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Vecka 2 Posted by on Jan 6, 2009 in Culture

If you are a new arrival to Sweden, there is something that you will notice almost immediately. Even sooner than immediately (if that’s at all possible) if you have school-age kids.
Or maybe you’ve already noticed it when dealing on-line with various Swedish establishments.

I’m talking about the charming, but vaguely inconvenient to the uninitiated, way in which Swedes use the calendar.

You see, things are counted in weeks over here.
A notice may appear at your local gym proclaiming it closed vecka 28-30, for example. With no dates added. Why no dates? Because almost everybody here knows exactly when weeks 28, 29 and 30 are.

Weeks are numbered on almost all calendars available for sale in Sweden (except for the one I bought at Ica MAXI, but it has cute kitten pictures instead, so it’s a fair trade, in my opinion).

When the weeks are in single digits, it’s easy enough to keep track of them. We are now in week 2 – vecka 2 of 2009. But just wait till summertime rolls around and you will have to decipher when week 28 begins.

Because the weeks are not numbered in my calendar, I printed out this handy chart I found on the internet and stuck it on my fridge.

And as you can see above the chart, even vacation rentals are reserved by week number, and not the actual date.
You will see week numbers on correspondence from your local vårdcentral (health clinic), library, your kids’ school, on announcements from all sorts of organizations, including Migrationsverket, and even on supermarket circulars.

So, in other words, week numbers = important stuff in Sweden.

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Comments:

  1. David from Oregon:

    I always thought that the Swedish way of counting in weeks was very convenient and clever. It’s just different at first. I think it’s a lot easier to say, for example, vecka 12 instead of 16 mars through 22 mars. Also the Swedish often write day-month-year instead of month-day-year. And Monday is the first day of the week of course.

  2. Kenia:

    I think this custom just complicates things, isn’t it better to write the exact dates on the announcements? It’s certainly faster to write, but tougher for the one who reads, of course you get used to it, but if Anna is having troubles with it, what to expect for the new arrivals? =)

    Cheers

  3. Golnar:

    hej dear Anna ,
    I just found your weblog and I am happy now . It s Fantastic . I am reading your archive and taking some note … I am studying svenska on myself. your weblog is really helpfull . I am exited because this was exactly what I want — afer years of surfing on net I finally found YOU ! :X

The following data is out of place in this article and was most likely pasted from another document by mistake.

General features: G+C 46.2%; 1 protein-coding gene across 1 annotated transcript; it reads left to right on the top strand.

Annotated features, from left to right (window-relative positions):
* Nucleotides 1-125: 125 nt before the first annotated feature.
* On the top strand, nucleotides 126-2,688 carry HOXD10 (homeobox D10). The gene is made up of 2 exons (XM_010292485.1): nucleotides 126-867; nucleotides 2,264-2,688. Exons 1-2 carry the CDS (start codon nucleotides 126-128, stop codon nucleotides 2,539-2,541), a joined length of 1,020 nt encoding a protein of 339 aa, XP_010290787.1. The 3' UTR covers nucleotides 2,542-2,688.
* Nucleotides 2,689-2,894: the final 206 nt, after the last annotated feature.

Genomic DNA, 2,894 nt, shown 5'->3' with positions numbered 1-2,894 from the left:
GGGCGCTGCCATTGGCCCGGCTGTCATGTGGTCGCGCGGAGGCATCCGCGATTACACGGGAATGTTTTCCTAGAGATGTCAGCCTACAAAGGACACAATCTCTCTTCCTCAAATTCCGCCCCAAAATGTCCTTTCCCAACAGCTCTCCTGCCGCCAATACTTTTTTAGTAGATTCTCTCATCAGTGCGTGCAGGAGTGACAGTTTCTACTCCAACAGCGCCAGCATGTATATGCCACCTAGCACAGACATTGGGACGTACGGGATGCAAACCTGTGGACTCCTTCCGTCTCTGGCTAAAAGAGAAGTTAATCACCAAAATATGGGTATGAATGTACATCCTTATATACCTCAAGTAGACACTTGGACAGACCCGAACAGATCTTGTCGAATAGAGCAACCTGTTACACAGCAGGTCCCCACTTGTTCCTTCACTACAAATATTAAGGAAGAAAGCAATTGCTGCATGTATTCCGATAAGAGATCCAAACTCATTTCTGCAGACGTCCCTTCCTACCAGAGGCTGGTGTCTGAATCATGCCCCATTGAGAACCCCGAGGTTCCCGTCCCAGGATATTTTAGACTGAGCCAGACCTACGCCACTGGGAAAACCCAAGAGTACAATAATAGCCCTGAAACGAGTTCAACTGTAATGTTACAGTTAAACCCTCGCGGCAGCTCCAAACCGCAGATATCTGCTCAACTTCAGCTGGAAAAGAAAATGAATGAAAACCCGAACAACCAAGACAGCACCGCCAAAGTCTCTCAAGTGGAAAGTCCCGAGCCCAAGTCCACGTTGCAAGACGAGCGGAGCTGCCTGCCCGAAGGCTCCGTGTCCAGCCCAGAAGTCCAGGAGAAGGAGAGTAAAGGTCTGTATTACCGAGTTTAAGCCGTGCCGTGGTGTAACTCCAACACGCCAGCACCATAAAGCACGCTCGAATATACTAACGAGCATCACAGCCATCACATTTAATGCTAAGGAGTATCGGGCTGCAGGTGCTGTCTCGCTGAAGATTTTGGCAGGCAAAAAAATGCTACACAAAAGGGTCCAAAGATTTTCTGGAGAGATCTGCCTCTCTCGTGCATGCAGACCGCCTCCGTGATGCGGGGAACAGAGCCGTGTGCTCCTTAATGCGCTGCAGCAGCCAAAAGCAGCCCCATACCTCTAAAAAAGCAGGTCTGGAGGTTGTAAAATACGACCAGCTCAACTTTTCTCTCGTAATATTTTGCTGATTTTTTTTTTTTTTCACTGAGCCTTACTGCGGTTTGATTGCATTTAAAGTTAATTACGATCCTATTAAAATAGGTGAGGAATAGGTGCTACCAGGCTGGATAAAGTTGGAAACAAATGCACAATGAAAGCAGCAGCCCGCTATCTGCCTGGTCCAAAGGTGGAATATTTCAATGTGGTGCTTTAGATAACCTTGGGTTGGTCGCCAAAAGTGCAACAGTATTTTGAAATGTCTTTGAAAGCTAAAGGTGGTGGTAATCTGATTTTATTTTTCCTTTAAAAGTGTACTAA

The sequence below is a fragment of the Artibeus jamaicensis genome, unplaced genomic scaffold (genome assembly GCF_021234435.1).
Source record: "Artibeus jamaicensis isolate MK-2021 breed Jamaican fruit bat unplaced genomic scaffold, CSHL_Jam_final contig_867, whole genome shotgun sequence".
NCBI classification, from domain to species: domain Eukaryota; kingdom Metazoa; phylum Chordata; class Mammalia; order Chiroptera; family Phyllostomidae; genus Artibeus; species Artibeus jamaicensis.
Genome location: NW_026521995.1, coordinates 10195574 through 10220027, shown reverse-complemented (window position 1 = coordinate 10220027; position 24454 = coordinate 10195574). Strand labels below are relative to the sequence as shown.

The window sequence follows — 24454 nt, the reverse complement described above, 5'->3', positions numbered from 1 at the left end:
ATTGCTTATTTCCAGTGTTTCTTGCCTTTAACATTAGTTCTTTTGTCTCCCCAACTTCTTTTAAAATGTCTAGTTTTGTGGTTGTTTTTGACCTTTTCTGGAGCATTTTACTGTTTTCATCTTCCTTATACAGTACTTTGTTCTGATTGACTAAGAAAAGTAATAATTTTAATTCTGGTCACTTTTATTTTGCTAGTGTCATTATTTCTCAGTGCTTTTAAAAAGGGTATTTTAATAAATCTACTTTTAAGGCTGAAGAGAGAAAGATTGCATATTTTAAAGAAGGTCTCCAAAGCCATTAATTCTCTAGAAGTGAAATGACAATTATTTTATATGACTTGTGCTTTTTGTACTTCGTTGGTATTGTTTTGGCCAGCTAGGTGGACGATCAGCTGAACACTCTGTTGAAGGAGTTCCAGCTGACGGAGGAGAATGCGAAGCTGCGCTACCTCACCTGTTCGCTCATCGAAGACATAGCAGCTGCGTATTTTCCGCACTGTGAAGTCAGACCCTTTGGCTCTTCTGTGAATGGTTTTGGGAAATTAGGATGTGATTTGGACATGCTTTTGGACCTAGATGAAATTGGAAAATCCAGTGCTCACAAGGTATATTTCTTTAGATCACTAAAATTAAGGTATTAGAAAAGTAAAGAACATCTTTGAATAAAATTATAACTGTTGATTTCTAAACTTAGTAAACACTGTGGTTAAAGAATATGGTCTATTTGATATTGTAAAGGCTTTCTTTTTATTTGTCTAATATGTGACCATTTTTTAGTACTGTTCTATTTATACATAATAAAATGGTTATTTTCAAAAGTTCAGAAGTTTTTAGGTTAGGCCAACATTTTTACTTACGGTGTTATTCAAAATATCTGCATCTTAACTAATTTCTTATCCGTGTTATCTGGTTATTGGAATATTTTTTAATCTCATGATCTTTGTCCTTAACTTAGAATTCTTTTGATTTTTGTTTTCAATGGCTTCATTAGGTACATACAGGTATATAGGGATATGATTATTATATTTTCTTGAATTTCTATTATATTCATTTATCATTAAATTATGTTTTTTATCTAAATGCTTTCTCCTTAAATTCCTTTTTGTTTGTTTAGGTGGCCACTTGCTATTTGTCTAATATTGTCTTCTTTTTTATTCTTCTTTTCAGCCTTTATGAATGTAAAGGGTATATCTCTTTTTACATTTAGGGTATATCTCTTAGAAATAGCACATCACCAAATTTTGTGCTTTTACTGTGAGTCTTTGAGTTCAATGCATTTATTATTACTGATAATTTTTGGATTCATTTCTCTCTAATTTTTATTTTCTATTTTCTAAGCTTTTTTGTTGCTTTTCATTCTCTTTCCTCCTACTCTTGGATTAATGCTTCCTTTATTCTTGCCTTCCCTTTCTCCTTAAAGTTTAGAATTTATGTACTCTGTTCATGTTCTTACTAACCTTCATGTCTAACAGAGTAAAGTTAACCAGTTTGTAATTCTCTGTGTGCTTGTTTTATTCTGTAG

4. Golnar:

    and about your new post … actually I knew nothing about this vecka system while I was searching about the opening dates of universities in sweden . some where i saw ” week 35″( if i am not mistaken now ) and i was totally confused — at that time it was like ” oh my god!!!! — I have to count the weeks ?!!???!! No!!!!! :O ) :D:D

    Thnx Anna . :X

  5. Lelia:

    Hej Anna,

    Great info as always. Interesting info and rather logical and concise to have the week numbers in regards to Swedish calendars. Do you know where online I can find Swedish calendars from vendors that ship to North America? Any information would be greatly appreciated.

    Cheers and Thank you,
    Lelia

  6. Mats:

    There’s also the handy site http://www.vecka.nu if you have trouble remembering the week number.

  7. Anna:

    Hi guys!
    Thanks for your comments!

    David, the vecka+number system doesn’t really bother me personally, but it can be problematic at work. I don’t think it’s that much harder to say “the week of July 6th” for example than “vecka 28.” And at least with “the week of July 6th” everybody knows what I mean. Also, the vecka+number thing can lead to funny situations in business meetings, and I’ve witnessed a few myself.

    Kenia,
    You’re not the only one who thinks it complicates things. Our local health authority is realizing it too. For the past few years they’ve been complaining that not enough foreign residents get the flu shots in our town, and the VLL just couldn’t figure out why. Duh! It’s obvious when you look at the announcements – even though they were written in English, they went something like this: “Flu shots will be available week 41 and 42 (or something like that, I don’t remember the exact week numbers). So they’re slowly trying to change and write the full dates.

    Golnar,
    welcome to the blog! And get ready to count those weeks! LOL!

    Lelia,
    it’s tough to find places that would ship to the US, that’s true. You know what? Give a buzz to the Swedish-American chamber of commerce, they may even have some Swedish calendars to give away (that’s how I think I got a few when I was in the US):
    http://www.sacc-usa.org/cms/
    or ask at the Swedish Institute:
    http://www.si.se/
    Good luck!

  8. Steve:

    Am I missing something ? This would work three years out of four but in a leap year surely the star day in Feb then throws it out later in the year ?